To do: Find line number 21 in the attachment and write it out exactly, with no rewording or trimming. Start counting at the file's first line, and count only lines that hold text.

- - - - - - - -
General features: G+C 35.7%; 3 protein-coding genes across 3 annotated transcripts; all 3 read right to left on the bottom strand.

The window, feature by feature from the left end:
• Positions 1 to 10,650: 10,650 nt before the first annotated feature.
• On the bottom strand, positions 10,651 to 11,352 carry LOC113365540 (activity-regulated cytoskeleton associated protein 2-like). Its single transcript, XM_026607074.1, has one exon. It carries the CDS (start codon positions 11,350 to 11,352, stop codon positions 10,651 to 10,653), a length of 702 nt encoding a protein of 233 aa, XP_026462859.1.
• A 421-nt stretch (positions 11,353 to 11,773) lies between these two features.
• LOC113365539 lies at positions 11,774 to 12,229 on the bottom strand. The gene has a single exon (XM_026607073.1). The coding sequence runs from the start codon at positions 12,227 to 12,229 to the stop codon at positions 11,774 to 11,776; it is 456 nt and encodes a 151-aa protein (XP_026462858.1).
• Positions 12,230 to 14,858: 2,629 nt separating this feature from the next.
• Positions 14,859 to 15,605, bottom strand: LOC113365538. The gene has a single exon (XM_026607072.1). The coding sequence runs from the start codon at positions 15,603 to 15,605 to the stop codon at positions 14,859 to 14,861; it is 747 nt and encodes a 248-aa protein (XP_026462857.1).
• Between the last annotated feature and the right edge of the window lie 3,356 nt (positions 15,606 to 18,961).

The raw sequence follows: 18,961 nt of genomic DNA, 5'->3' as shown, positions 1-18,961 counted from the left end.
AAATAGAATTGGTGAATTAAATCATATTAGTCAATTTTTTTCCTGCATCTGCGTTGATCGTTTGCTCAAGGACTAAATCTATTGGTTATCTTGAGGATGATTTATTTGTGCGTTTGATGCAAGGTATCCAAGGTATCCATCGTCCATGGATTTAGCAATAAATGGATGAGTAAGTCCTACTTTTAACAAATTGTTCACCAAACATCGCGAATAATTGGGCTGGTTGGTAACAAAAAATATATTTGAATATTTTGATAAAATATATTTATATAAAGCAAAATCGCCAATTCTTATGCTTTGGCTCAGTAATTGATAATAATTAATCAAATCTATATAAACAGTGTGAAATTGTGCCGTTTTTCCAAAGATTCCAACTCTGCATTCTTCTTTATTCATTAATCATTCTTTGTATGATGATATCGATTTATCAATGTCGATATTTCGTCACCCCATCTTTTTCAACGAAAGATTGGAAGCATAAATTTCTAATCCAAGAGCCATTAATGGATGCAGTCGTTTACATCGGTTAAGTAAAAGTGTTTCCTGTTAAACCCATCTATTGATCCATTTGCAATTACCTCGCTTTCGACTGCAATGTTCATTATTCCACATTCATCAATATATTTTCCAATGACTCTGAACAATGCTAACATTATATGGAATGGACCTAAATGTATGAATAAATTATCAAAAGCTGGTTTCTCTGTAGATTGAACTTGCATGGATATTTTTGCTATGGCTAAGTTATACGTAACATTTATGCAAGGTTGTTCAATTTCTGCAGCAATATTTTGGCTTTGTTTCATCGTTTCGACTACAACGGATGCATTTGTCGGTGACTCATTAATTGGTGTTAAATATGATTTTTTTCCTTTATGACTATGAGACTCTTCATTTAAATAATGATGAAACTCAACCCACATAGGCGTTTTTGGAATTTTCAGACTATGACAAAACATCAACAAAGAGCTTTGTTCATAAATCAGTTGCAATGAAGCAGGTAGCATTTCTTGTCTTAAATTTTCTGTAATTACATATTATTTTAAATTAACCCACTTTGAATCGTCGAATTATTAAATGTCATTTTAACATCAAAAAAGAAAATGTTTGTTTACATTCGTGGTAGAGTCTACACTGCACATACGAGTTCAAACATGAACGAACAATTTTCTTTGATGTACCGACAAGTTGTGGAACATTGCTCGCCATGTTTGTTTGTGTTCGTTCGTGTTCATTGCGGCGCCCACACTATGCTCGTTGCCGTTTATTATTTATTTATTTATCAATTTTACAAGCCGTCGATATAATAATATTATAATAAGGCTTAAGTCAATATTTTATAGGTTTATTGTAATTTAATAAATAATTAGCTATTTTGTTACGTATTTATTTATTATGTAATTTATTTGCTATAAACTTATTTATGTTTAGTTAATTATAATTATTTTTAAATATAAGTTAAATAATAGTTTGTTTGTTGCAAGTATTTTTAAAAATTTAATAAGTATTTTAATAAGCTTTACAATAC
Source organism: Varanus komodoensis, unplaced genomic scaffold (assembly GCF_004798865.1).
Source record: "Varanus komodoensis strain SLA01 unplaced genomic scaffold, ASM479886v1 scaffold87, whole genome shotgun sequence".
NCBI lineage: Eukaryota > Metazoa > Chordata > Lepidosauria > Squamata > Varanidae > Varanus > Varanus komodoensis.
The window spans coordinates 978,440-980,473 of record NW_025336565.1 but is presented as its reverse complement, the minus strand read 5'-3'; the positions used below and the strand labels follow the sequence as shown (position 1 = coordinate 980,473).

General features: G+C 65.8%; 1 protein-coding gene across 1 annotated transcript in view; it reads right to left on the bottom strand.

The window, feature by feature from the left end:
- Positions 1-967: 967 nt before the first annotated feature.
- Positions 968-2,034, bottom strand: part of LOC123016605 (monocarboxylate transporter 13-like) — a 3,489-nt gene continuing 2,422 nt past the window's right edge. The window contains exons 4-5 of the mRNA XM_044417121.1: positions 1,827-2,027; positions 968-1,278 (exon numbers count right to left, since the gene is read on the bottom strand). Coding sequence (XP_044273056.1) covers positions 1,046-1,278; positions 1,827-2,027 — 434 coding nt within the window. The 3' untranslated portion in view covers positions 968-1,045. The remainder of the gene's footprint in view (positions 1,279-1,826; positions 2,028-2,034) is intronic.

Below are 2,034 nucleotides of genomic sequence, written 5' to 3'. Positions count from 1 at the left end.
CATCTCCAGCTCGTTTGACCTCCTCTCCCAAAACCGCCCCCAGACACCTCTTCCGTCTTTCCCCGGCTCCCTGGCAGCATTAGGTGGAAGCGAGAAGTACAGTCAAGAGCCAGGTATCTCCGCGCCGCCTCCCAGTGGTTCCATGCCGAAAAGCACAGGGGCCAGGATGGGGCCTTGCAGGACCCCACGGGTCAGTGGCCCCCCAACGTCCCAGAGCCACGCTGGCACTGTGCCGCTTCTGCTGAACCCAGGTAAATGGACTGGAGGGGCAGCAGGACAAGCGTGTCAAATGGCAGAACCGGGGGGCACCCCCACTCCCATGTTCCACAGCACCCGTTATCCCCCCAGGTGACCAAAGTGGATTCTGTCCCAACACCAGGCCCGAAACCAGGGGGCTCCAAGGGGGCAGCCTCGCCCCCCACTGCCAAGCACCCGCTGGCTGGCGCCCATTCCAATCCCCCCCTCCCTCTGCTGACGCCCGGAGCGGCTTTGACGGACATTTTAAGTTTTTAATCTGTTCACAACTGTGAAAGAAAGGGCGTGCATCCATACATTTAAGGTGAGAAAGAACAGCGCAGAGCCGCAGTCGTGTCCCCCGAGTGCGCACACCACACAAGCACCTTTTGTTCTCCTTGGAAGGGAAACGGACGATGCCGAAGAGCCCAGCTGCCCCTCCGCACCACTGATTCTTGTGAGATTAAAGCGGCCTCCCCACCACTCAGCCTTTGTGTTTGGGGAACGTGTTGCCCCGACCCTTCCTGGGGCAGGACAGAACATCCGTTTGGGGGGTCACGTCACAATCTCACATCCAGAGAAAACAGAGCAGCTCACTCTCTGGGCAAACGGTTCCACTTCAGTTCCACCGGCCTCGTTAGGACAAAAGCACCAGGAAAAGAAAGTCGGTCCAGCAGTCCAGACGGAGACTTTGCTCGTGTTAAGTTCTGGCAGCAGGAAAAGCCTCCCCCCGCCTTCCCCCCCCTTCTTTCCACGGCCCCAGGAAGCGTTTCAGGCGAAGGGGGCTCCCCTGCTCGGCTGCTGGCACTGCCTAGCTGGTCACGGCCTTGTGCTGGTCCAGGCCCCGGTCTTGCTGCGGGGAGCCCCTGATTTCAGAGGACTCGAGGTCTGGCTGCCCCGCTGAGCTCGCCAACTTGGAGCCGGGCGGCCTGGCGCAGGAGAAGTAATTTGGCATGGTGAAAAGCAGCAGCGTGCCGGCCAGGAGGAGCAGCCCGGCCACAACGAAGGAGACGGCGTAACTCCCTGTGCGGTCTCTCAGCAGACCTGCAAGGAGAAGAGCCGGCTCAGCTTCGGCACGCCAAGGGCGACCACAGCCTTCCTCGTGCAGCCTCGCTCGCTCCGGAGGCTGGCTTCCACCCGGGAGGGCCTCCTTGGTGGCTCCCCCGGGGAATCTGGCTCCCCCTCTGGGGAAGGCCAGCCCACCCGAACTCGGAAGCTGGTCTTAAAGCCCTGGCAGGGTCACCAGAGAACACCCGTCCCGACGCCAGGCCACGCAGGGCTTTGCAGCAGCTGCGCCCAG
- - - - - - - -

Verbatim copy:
CATCTCCAGCTCGTTTGACCTCCTCTCCCAAAACCGCCCCCAGACACCTCTTCCGTCTTTCCCCGGCTCCCTGGCAGCATTAGGTGGAAGCGAGAAGTACAGTCAAGAGCCAGGTATCTCCGCGCCGCCTCCCAGTGGTTCCATGCCGAAAAGCACAGGGGCCAGGATGGGGCCTTGCAGGACCCCACGGGTCAGTGGCCCCCCAACGTCCCAGAGCCACGCTGGCACTGTGCCGCTTCTGCTGAACCCAGGTAAATGGACTGGAGGGGCAGCAGGACAAGCGTGTCAAATGGCAGAACCGGGGGGCACCCCCACTCCCATGTTCCACAGCACCCGTTATCCCCCCAGGTGACCAAAGTGGATTCTGTCCCAACACCAGGCCCGAAACCAGGGGGCTCCAAGGGGGCAGCCTCGCCCCCCACTGCCAAGCACCCGCTGGCTGGCGCCCATTCCAATCCCCCCCTCCCTCTGCTGACGCCCGGAGCGGCTTTGACGGACATTTTAAGTTTTTAATCTGTTCACAACTGTGAAAGAAAGGGCGTGCATCCATACATTTAAGGTGAGAAAGAACAGCGCAGAGCCGCAGTCGTGTCCCCCGAGTGCGCACACCACACAAGCACCTTTTGTTCTCCTTGGAAGGGAAACGGACGATGCCGAAGAGCCCAGCTGCCCCTCCGCACCACTGATTCTTGTGAGATTAAAGCGGCCTCCCCACCACTCAGCCTTTGTGTTTGGGGAACGTGTTGCCCCGACCCTTCCTGGGGCAGGACAGAACATCCGTTTGGGGGGTCACGTCACAATCTCACATCCAGAGAAAACAGAGCAGCTCACTCTCTGGGCAAACGGTTCCACTTCAGTTCCACCGGCCTCGTTAGGACAAAAGCACCAGGAAAAGAAAGTCGGTCCAGCAGTCCAGACGGAGACTTTGCTCGTGTTAAGTTCTGGCAGCAGGAAAAGCCTCCCCCCGCCTTCCCCCCCCTTCTTTCCACGGCCCCAGGAAGCGTTTCAGGCGAAGGGGGCTCCCCTGCTCGGCTGCTGGCACTGCCTAGCTGGTCACGGCCTTGTGCTGGTCCAGGCCCCGGTCTTGCTGCGGGGAGCCCCTGATTTCAGAGGACTCGAGGTCTGGCTGCCCCGCTGAGCTCGCCAACTTGGAGCCGGGCGGCCTGGCGCAGGAGAAGTAATTTGGCATGGTGAAAAGCAGCAGCGTGCCGGCCAGGAGGAGCAGCCCGGCCACAACGAAGGAGACGGCGTAACTCCCTGTGCGGTCTCTCAGCAGACCTGCAAGGAGAAGAGCCGGCTCAGCTTCGGCACGCCAAGGGCGACCACAGCCTTCCTCGTGCAGCCTCGCTCGCTCCGGAGGCTGGCTTCCACCCGGGAGGGCCTCCTTGGTGGCTCCCCCGGGGAATCTGGCTCCCCCTCTGGGGAAGGCCAGCCCACCCGAACTCGGAAGCTGGTCTTAAAGCCCTGGCAGGGTCACCAGAGAACACCCGTCCCGACGCCAGGCCACGCAGGGCTTTGCAGCAGCTGCGCCCAG